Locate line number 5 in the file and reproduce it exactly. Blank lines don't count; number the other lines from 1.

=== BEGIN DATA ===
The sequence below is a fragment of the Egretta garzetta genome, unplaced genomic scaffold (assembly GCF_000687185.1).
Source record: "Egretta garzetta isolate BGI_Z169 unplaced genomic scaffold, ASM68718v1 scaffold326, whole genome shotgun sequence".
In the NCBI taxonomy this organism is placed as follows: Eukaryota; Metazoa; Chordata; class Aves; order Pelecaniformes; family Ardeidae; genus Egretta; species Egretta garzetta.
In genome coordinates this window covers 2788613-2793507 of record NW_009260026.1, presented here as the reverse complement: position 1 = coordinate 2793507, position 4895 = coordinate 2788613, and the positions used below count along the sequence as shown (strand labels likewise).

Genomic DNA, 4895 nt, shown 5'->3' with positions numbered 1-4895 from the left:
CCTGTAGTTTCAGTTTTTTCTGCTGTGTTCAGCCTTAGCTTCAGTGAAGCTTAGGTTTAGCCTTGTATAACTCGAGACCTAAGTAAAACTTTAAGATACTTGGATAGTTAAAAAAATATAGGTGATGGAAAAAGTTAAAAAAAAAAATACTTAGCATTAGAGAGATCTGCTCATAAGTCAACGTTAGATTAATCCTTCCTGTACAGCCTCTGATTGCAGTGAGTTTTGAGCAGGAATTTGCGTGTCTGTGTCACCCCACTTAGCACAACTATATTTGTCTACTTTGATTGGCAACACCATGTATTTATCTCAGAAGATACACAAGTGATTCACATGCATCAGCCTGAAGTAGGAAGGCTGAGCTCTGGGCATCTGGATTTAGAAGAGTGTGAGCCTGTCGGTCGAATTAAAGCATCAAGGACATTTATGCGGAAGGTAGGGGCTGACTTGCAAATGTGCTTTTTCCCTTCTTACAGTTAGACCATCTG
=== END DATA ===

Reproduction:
Genomic DNA, 4895 nt, shown 5'->3' with positions numbered 1-4895 from the left: